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'''Read [[Forthcoming Publications|reviews of books about to be published]].
|title=All Her Fault
|author=Andrea Mara
|summary=It had seemed like one of those serendipitous events which sometimes happen. Marissa Irvine had been hoping that the opportunity would arise for her son, Milo, to go on a play date. She was concerned that he didn't have any friends at his new school. Milo would go home from Kerryglen National School in an affluent Dublin suburb with his classmate Jacob - and Marissa would pick him up from 14 Tudor Grove a little later. What could be better? Only, when Marissa arrived at the house, expecting to meet Jacob's mother, Jenny, the door was answered by Esther, who didn't know Jenny or Jacob. The phone number she'd been given for Jenny was not recognised. Milo had disappeared. And so had Jenny's nanny.
|author=Claire North
|summary=Megan Melvick's earliest memory is of her fourth birthday: she followed her grandfather down to the pond, only to find that he'd hanged himself. Twenty years later she's back home again and this time the occasion is no less sad. She's there to say her final farewells to her sister, Melissa, who is dying of anorexia. As she dies, Melissa whispers 'sorry' to Megan but what did she mean? There were lots of things, minor and major cruelties, for which Melissa might have been sorry - or was it even a question? Was she asking if Megan was sorry for sleeping with Melissa's husband, Jago, on their wedding day? The Melvicks might seem to have everything - Ivan Melvick was Lord Lieutenant of the County and money was never in short supply - but there did seem to be a curse. In addition to Melissa's health problems, Megan was deaf and their mother, Beth, had left suddenly three years before. Would she come back for her elder daughter's funeral?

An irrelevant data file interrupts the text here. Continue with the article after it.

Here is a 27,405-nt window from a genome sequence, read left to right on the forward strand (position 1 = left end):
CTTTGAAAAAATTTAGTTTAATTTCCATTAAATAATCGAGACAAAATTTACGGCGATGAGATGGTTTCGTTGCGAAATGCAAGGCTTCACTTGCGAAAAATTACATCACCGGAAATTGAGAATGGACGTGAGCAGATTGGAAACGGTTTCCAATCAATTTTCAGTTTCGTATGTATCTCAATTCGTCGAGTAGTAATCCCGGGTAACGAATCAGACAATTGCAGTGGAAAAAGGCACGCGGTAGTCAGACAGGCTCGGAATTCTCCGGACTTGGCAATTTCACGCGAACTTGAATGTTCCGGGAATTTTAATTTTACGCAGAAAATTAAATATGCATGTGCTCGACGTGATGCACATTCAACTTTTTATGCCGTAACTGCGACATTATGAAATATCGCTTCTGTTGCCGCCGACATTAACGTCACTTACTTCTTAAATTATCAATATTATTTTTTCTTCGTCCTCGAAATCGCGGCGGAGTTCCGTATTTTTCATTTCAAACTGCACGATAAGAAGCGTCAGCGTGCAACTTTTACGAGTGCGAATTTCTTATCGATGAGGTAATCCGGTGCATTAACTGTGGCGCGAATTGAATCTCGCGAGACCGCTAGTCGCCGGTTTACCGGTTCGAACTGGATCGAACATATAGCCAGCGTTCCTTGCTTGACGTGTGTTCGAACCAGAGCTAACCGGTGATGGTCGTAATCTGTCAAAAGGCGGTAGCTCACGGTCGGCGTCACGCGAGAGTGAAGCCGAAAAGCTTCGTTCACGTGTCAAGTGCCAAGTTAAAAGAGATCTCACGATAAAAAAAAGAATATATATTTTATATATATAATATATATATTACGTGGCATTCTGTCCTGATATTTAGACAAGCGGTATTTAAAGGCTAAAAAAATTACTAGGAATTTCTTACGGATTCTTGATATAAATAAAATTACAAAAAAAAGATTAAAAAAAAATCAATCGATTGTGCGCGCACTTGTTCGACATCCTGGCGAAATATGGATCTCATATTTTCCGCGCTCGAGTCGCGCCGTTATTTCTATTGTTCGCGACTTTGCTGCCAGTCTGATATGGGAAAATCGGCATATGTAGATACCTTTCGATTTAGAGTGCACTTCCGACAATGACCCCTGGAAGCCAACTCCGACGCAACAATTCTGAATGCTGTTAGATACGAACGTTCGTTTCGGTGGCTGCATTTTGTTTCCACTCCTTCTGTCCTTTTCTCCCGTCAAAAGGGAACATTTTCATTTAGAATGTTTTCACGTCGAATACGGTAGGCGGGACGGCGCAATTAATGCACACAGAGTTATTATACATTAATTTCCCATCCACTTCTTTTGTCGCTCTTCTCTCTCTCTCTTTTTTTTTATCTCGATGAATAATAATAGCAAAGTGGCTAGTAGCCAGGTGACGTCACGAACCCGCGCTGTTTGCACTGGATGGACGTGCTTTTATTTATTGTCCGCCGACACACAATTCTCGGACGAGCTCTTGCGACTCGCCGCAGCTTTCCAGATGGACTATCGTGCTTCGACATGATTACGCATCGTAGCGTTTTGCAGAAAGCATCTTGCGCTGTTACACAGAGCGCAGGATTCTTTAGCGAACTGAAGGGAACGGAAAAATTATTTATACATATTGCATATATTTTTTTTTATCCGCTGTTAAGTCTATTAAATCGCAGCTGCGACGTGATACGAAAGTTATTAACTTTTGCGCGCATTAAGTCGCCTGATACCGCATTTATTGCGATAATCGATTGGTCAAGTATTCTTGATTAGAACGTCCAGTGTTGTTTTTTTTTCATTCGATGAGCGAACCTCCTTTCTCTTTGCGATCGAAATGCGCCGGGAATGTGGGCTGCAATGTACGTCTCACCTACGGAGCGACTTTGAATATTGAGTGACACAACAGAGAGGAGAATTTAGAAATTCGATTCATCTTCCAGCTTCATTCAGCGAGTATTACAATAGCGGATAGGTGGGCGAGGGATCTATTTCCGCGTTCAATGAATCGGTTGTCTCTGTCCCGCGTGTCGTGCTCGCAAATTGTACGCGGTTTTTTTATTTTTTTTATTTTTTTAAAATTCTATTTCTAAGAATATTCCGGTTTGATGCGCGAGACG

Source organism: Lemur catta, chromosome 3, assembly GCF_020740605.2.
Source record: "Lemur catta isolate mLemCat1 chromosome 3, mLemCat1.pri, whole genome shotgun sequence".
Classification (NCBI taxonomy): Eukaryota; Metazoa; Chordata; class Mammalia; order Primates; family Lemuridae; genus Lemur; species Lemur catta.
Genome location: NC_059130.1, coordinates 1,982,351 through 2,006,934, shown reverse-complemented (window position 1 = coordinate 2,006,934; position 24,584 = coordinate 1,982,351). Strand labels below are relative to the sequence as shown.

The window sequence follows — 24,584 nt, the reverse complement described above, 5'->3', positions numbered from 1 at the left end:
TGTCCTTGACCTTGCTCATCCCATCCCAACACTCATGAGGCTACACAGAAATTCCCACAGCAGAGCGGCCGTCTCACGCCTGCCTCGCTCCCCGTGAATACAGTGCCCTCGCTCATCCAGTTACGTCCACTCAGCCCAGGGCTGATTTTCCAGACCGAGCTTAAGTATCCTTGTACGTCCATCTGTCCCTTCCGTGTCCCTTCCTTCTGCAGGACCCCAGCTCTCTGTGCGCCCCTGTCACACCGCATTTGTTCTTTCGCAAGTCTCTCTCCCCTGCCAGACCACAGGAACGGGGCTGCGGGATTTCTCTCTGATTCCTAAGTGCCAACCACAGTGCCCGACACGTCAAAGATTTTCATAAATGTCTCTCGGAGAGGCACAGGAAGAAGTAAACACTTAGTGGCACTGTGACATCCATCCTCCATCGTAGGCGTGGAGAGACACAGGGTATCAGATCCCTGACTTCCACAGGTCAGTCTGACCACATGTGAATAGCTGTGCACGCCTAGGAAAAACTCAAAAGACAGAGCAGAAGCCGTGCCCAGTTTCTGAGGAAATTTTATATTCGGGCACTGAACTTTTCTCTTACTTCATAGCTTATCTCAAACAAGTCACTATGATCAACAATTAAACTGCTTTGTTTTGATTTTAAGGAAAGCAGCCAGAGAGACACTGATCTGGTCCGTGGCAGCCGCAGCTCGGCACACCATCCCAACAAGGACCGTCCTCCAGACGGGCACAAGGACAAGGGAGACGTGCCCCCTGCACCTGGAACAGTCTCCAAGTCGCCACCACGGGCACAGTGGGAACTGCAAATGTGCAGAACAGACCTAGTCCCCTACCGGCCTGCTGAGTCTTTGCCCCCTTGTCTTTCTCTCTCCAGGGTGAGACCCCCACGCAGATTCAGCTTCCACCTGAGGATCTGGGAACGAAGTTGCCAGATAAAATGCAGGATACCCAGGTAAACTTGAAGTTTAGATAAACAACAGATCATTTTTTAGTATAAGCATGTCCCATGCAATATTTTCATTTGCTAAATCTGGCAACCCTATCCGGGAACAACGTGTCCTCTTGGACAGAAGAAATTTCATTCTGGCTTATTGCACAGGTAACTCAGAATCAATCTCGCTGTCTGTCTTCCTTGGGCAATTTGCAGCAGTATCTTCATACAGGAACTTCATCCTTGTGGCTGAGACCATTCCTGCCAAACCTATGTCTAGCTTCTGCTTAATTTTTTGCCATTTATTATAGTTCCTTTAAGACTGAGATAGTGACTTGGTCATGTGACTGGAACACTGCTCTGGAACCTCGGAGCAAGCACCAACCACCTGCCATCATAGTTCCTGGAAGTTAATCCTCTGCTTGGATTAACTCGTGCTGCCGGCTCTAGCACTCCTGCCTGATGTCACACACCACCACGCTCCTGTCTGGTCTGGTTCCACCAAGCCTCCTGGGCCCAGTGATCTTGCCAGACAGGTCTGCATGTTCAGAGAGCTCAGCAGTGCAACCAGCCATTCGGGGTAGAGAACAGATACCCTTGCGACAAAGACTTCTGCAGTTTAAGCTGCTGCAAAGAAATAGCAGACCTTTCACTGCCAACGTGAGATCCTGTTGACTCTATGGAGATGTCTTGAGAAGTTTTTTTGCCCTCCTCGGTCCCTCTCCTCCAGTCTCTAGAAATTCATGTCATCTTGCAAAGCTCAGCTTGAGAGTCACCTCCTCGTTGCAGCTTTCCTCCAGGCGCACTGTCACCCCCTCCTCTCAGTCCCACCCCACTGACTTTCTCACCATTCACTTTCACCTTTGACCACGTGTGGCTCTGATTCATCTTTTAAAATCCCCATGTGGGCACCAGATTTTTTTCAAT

|title=The Girl Who Died
|author=Ragnar Jonasson and Victoria Cribb
|summary=Una was not thriving in Reykjavik: it was some years since her beloved father had committed suicide without leaving any explanation and since then she'd given up her medical studies and retrained as a teacher. She was thirty years old and money was tight. Her friend, Sara, showed her an advert for a job in Skalar on the Langanes Peninsula. There were only ten people in the village but a teacher was required for two children: a salary would be paid and accommodation provided. Una was the only applicant and the job meant that she could let her flat in Reykjavik and, hopefully, save some money over the winter which her contract covered.

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